By Sahar Adatia and Jimmy Singh.
A man from New South Wales’ Hunter region has been charged after allegedly choking a five-year-old boy in an incident of domestic violence.
According to reports from NSW Police, around 2pm on 16 May 2020, the man, aged 27, began quarrelling with a 44-year-old woman at a residence in Rutherford, near Maitland.
He soon became assertive, then suddenly turned on a five-year-old boy who was standing close by, gripping him by the throat using both of his hands.
The man then lifted the child off the ground, still with his grasp around the young boy’s neck.
He then let the boy go, releasing him onto a lounge.
The man then absconded from the home.
From the Hunter Valley to Haymarket: Police Investigation Leads to Discovery of Man at Sydney CBD Hotel
Following the man’s departure from the Rutherford residence, the incident was reported to officers from Port Stephens-Hunter Police District, who launched an investigation.
After some inquiries, a manhunt began, with officers from Sydney City Police Area Command locating the man at a hotel in Sydney’s CBD just hours later.
Around 9:45pm, the man was arrested in Haymarket and taken to Surry Hills Police Station.
He was charged with intentionally choking a person without consent (DV).
The man was refused bail.
Choking as One of the Most Fatal Forms of Domestic Violence
Choking – which is also known as strangulation – is identified as one of the most common and fatal forms of domestic violence, with the ability to cause unconsciousness within seconds and death within minutes.
In fact, according to the Training Institute on Strangulation Prevention, it has also been described as the ultimate form of power and control, where the batterer can demonstrate control over the victim’s next breath.
Moreover, when a domestic violence perpetrator chokes their victim, it may have destructive psychological effects or a potentially fatal outcome, including suicide.
In conjunction with choking and strangulation, batterers tend to use intimidation, emotional abuse, isolation, children, economic abuse, coercion and threats.
They may also minimise, deny and blame the victim.
It is reported that many domestic violence perpetrators use strangulation and suffocation to silence their victims, gain control, torture and even kill them.
In particular, for the perpetrator, the unique nature of non-fatal strangulation has been recognised as an effective method of coercive control.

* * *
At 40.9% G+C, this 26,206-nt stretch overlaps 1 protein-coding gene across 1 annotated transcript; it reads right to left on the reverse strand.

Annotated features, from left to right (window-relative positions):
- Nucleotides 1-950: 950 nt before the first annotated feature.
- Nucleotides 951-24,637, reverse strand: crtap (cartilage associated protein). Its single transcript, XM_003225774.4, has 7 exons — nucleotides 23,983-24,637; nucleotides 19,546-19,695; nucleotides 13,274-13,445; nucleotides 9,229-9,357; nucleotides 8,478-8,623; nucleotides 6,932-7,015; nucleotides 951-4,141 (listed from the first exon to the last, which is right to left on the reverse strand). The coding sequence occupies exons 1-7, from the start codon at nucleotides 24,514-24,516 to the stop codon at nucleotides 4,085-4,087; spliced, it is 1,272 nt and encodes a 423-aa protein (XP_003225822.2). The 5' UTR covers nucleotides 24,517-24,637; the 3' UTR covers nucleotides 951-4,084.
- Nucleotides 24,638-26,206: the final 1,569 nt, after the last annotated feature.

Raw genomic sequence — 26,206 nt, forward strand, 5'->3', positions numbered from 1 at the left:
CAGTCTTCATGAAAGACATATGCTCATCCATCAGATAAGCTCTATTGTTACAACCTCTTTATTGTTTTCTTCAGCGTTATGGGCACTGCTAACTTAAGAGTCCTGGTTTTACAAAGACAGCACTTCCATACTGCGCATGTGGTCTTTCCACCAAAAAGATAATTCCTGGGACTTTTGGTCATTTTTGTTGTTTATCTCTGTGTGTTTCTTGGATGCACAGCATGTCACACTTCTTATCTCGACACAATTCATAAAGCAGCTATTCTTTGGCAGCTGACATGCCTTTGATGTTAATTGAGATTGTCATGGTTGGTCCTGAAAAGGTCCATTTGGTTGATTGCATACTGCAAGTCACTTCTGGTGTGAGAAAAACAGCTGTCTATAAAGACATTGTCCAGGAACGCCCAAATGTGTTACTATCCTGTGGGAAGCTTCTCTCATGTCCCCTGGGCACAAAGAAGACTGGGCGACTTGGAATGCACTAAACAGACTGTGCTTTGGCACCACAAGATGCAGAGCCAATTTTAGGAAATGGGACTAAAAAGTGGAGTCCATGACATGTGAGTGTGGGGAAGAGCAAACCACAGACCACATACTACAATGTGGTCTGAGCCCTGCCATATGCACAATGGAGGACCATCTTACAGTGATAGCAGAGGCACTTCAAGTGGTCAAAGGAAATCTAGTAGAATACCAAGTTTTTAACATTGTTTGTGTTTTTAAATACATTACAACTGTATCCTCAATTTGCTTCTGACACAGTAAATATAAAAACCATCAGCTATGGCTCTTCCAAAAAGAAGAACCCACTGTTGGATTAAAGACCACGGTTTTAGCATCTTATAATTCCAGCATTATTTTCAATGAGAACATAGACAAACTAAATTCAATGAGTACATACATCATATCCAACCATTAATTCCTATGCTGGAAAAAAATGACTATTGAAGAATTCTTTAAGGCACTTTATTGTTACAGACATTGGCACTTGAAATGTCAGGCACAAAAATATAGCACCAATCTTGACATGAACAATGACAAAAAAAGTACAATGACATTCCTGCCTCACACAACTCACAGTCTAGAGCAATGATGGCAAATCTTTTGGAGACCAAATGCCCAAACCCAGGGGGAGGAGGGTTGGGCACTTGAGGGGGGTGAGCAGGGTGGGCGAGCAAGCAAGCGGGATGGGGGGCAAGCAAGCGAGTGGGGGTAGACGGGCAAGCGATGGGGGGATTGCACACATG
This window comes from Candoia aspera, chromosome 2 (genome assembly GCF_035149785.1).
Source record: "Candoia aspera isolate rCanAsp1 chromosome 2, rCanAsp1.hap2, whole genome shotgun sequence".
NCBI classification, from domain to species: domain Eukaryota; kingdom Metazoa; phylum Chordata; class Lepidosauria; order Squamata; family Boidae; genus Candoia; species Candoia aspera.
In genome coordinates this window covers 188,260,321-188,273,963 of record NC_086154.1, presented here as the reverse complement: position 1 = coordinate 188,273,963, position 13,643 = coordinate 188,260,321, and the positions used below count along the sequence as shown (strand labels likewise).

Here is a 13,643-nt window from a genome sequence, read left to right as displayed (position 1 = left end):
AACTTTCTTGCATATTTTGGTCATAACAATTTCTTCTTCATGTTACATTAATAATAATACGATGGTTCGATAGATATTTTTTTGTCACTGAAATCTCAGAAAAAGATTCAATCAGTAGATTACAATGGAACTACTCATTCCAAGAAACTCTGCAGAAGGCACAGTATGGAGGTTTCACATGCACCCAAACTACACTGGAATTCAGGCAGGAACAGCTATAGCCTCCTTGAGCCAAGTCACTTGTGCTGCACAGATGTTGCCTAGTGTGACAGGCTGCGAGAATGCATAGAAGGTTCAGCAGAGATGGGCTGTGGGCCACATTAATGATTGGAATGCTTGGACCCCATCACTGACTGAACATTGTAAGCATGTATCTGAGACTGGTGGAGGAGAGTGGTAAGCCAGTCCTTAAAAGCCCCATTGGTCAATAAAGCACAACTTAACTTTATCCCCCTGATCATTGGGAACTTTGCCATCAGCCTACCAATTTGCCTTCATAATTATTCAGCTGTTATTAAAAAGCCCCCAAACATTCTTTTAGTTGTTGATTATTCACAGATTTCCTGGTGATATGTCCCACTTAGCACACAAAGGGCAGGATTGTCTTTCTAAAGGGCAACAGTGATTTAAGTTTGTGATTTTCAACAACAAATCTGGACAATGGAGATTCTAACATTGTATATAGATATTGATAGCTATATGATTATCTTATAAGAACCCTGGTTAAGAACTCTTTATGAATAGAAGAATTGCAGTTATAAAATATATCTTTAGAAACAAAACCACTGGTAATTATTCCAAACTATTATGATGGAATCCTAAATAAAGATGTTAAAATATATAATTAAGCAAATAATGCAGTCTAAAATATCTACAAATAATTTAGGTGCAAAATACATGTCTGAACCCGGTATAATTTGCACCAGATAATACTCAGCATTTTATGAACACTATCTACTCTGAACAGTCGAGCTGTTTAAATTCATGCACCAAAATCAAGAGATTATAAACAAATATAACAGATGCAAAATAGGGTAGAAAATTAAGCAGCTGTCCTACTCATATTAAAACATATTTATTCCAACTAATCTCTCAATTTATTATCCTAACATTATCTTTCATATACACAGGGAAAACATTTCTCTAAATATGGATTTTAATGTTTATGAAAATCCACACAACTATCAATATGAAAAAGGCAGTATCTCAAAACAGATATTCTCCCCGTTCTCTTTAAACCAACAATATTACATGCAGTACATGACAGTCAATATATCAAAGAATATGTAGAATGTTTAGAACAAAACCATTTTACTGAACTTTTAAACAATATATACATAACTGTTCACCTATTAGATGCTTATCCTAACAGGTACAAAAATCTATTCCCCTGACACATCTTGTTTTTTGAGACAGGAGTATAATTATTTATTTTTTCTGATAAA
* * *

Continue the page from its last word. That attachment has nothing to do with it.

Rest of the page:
In non-fatal strangulation, it is possible to bring a victim to the point of believing death is imminent, but then stop, either before or immediately after they lose consciousness.
By doing this, the person strangling conveys a very authoritative and credible threat of impending death, which is an essential element in establishing and maintaining coercive control.
Survivors of strangulation learn to comply with their abuser’s subsequent demands as a strategy of survival, while abusers realise that they can get away with such behaviour, which soon becomes their weapon of choice.
Worryingly, the current climate of restrictions due to coronavirus makes for the perfect storm for batterers to exercise power, control and even coercive control.
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In NSW, it is a crime to choke, suffocate or strangle another person without their consent.
The law imposes a maximum 5-years jail sentence for intentionally choking, suffocating or strangling another person without that person’s consent, under section 37(1A) Crimes Act 1900 (NSW).
The maximum penalties increase to 10-years if this occurs in circumstances you intentionally choke, suffocate or strangle another person so as to render that person unconscious, insensible or incapable of resistance, and where you do so realising the possibility of rendering that person as such.
There’s a maximum 25-years jail sentence where a person chokes, suffocates or strangles another person so as to render that person unconscious, insensible or incapable of resistance with the intention to enable either him/herself to commit an indictable offence, or to assist someone else to do so.
Defences to choking, suffocation and strangulation offences can include self-defence, duress and necessity.